My own riddle of the Sphinx

Riddle of the Sphinx: What is the creature that walks on four legs in the morning, two legs at noon and three in the evening?
Answer (Spoiler alert): Man 

Although I wrote a post called Riddle of the Sphinxes back in 2006, I am not repeating myself. I have just been thinking about the stages of life that the riddle refers to (crawling on four legs as a baby, walking on two legs as an adult and hobbling along with a cane as a senior citizen).

First, the Sphinx oversimplified a great deal. I think there are quite a few stages in between but the riddle would have become quite long if the Sphinx had tried to cover them all (i.e. What is the creature that lies there crying most of the wee hours of the morning and smiles when it has gas, walks on four legs in the morning,  stumbles along on two legs at mid-morning, has awkward hair and bad skin just before noon, walks on two legs at noon, sits on it's butt in front of the television mid-day, is still in front of the television eating from a TV tray at early evening and walks on three legs in the evening before stumbling and calling out, "help I've fallen and can't get up."

Oedipus would still have replied, "man."

But I digress.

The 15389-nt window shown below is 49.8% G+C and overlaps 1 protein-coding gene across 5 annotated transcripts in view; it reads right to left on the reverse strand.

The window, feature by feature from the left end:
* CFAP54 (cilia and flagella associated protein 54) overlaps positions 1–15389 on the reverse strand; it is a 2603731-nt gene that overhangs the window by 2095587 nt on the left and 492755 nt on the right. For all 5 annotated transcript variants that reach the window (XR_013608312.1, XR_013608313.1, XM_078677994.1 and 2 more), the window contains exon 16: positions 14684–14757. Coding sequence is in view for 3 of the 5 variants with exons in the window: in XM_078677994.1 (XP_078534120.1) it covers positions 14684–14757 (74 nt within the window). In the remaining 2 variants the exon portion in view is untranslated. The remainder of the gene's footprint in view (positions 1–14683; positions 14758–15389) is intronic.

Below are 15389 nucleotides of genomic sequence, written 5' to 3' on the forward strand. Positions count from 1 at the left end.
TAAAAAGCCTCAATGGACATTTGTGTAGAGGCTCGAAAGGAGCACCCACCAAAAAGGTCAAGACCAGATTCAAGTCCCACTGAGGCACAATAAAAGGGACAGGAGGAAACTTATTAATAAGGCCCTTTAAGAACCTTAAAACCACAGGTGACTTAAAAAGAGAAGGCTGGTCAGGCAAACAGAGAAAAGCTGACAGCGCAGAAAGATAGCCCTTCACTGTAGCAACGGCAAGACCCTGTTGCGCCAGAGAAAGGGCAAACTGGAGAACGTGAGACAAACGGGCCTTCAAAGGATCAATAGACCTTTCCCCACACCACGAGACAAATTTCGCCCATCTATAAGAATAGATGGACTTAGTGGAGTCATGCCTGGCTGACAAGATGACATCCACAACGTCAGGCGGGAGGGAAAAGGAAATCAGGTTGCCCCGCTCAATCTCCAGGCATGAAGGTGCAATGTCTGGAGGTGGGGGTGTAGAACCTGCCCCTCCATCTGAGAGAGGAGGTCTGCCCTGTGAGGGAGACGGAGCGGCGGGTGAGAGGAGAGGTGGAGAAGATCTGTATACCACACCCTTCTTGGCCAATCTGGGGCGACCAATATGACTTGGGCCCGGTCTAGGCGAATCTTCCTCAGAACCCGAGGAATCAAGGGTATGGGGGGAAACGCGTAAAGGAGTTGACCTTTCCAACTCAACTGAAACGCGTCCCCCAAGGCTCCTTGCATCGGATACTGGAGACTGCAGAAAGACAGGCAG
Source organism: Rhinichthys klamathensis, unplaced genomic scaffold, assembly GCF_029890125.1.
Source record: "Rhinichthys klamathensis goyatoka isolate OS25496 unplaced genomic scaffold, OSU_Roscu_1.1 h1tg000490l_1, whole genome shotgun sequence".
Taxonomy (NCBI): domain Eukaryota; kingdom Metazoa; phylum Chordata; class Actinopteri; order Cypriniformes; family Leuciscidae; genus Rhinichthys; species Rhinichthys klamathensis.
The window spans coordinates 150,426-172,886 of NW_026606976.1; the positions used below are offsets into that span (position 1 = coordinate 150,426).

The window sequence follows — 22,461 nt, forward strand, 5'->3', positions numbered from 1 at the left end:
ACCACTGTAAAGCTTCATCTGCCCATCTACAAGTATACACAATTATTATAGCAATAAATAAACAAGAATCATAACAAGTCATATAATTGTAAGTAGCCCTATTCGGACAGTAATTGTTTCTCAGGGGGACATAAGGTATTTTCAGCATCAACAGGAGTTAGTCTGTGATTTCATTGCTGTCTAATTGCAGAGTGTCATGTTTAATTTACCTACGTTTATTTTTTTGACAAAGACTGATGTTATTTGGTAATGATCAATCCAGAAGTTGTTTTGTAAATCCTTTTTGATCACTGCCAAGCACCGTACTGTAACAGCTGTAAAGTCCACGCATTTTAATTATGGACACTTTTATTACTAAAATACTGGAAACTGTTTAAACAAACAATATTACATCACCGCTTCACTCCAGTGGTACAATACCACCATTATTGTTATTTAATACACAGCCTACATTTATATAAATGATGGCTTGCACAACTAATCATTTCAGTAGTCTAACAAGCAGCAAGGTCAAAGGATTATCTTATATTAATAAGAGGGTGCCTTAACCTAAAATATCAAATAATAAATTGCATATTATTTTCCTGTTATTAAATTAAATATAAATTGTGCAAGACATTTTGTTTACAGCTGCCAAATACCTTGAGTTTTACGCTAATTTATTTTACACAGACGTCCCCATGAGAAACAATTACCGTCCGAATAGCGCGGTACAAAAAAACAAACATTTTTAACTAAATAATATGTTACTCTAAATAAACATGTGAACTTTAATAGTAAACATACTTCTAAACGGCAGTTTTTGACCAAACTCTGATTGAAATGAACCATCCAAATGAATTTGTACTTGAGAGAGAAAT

Wednesday, June 24, 2015

Food for thought

Okay, I confess, I'm one of those people who post photos on Instagram of the food they are about to eat. And as pointless as that seems, there is a method behind my mundaness.

First, I think that presenting a well-plated meal is an artform. If you want to scarf down mounds of shapeless globs of food on a platter, go to a buffet. A sign of a great restaurant is how the chef places the food on the plate.

When I take a photo of my plate, I am paying homage to the chef artist. Or I am shaming a hash slinging hack if the plate is unappealing (like most meals served at our local diner, Claire's).

Friday, June 19, 2015

It's nothing impersonal

I don't think I'm going out on a limb when I say the Internet has made over sharing a National pastime. I'm just as guilty of it as the next person. Although I don't write much about work and I try to respect the privacy of my family, I still open up about more than I probably ever would have shared with anyone but friends, family, or a private journal prior to the Internet.

Part of it is the semi-anonymous nature of it. I can blather on about my various insecurities safe in the knowledge that the odds of anyone I know reading it are about the same as if I'd written the crap on a note, placed it in a bottle and cast it out into the ocean (unless I've invited someone I know to read my blog).  But it is also a way to put yourself out there without the awkwardness of watching the other person glaze over and look at their watch (which is why I don't like to go to parties and make small talk).

But it occurred to me this morning while I was standing at the train platform killing time before my train arrived by making up unflattering nicknames for the other people waiting for the train (in my head of course), that so much personal information is shared now via the Internet and social media that everything has become impersonal.